Astros beat Dodgers in Game 7 to capture 1st World Series title

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Astros beat Dodgers in Game 7 to capture 1st World Series title


LOS ANGELES — From laughingstock to lift off.

George Springer and the Houston Astros rocketed to the top of the baseball galaxy Wednesday night, winning the first World Series championship in franchise history by romping past the Los Angeles Dodgers 5-1 in Game 7.

Playing for a city still recovering from Hurricane Harvey, and wearing an H Strong logo on their jerseys, the Astros brought home the prize that had eluded them since they started out in 1962 as the Colt .45s.

"I always believed that we could make it," All-Star slugger Jose Altuve said. "We did this for them."

For a Series that was shaping up as an October classic, Game 7 quickly became a November clunker as Houston scored five runs in the first two innings off Yu Darvish. Hardly the excitement fans felt during the Cubs' 10-inning thriller in Cleveland last fall.

Well, except for everyone wearing bright orange. Back in Houston, a huge crowd filled Minute Maid Park to cheer as fans watched on the big video board, and the train whistle wailed when it was over.

"We're coming home a champion, Houston," Springer said after accepting the World Series MVP trophy named this year for Willie Mays (see story).

Star shortstop Carlos Correa turned the party into a proposal. After doing a TV interview, he got down on one knee and asked girlfriend Daniella Rodriguez, a former Miss Texas USA, to marry him (see story).

"Yes?" he said, putting a ring on her finger as she cried.

Altuve, one of four holdovers from a club that lost an embarrassing 111 times in 2013 after switching from the NL to the AL, and this collection of young stars silenced Dodger Stadium from the get-go, taking a 5-0 lead in the second inning.

Altuve was in perfect position for the final out, a grounder by Corey Seager to the 5-foot-6 second baseman.

"I caught the last out for the Houston Astros to become a world champion. It was a groundball to me, I threw to first, and I think it was the happiest moment of my life in baseball," Altuve said.

The Astros streamed from the dugout and bullpen to go wild, tossing their gloves in the air. A thousand or so fans crowded behind the first base dugout, chanting "Hou-ston! Hou-ston!"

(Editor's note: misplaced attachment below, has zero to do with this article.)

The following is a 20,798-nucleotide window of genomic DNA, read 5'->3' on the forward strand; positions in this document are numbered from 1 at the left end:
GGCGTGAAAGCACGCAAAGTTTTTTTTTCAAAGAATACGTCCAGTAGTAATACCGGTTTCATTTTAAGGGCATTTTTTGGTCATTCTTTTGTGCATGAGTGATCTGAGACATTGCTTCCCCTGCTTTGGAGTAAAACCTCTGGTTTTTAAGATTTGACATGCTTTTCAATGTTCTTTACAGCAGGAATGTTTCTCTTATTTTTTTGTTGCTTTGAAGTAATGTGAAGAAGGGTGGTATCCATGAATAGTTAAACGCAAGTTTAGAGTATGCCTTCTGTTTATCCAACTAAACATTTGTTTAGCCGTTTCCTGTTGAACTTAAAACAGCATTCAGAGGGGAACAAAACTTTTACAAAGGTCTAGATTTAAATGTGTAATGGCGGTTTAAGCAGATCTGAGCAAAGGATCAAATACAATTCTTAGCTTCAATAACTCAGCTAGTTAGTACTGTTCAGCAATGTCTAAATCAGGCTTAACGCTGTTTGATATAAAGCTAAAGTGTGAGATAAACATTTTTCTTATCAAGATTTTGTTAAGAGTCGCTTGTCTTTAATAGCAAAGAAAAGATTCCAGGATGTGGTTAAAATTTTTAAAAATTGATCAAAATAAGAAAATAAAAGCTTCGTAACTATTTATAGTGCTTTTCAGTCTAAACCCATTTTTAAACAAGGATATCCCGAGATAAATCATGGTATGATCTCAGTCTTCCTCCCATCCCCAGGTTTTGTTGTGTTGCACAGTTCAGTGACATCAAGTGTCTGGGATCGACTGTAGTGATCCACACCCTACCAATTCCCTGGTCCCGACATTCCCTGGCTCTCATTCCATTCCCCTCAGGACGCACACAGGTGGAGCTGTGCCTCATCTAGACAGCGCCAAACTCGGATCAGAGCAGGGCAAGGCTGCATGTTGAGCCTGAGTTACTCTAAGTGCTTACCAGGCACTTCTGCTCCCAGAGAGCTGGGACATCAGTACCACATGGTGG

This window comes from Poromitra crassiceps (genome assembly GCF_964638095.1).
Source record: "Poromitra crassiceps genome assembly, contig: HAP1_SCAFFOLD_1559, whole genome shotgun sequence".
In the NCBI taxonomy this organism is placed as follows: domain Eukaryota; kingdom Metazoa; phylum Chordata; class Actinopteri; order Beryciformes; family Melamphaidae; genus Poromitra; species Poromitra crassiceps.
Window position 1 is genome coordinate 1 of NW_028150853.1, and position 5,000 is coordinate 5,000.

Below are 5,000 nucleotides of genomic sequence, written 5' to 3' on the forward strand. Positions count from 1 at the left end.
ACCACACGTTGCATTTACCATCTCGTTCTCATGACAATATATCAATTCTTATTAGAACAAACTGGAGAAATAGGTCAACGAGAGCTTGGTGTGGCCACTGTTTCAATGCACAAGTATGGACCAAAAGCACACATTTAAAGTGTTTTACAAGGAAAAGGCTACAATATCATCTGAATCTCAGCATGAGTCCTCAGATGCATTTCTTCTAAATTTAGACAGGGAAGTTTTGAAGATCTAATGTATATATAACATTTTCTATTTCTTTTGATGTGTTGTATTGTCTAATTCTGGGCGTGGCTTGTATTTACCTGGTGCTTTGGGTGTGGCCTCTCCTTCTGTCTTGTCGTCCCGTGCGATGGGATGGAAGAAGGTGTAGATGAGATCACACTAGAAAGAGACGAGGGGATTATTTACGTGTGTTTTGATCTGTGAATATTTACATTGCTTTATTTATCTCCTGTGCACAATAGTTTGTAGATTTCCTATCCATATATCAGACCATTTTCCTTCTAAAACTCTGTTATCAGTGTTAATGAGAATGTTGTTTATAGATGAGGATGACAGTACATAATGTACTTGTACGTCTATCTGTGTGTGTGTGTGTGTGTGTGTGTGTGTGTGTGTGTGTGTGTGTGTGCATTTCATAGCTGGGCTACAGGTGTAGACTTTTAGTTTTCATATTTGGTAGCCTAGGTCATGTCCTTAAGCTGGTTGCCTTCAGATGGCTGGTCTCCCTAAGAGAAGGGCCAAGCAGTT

Later, some little Astros kids ran around the outfield grass dressed in Halloween outfits. Their dads, meanwhile, were putting on championship hats and shirts.

At last, they had completed the ascent some predicted after a rebuilding club purged payroll and stripped down to bare bones a few years back.

Famously, now, there was the Sports Illustrated cover in 2014 — after Houston had lost more than 100 games for three straight seasons — that proclaimed: "Your 2017 World Series Champs" and featured a picture of Springer in a bright Astros jersey.

On the other side, ace Clayton Kershaw and several Dodgers leaned against the dugout railing, watching the Astros celebrate. Los Angeles led the majors with 104 wins and a $240 million payroll, and rallied to win Game 6, yet it didn't pay off for part-owner Magic Johnson and his team.

"Obviously, this one hurts," manager Dave Roberts said. "And like I told the guys, when you put everything, every ounce of your being into something and you come up short, it hurts. And it's supposed to hurt."

Normally a starter, Charlie Morton finished up with four stellar innings of relief for the win.

"We held down a really tough lineup," Morton said. "For my teammates, for the city of Houston, it's just unbelievable."

Springer led off the evening with a double against Darvish, and soon it was 2-0.

Springer hit his fifth homer — tying the Series mark set by Reggie Jackson (1977) and matched by Chase Utley (2009) — when he connected for a record fourth game in a row, making it a five-run lead.

That was plenty for Houston manager A.J. Hinch. He pulled starter Lance McCullers Jr. soon after the curveballer crazily plunked his fourth batter of the game, and began a parade of four relievers that held the lead.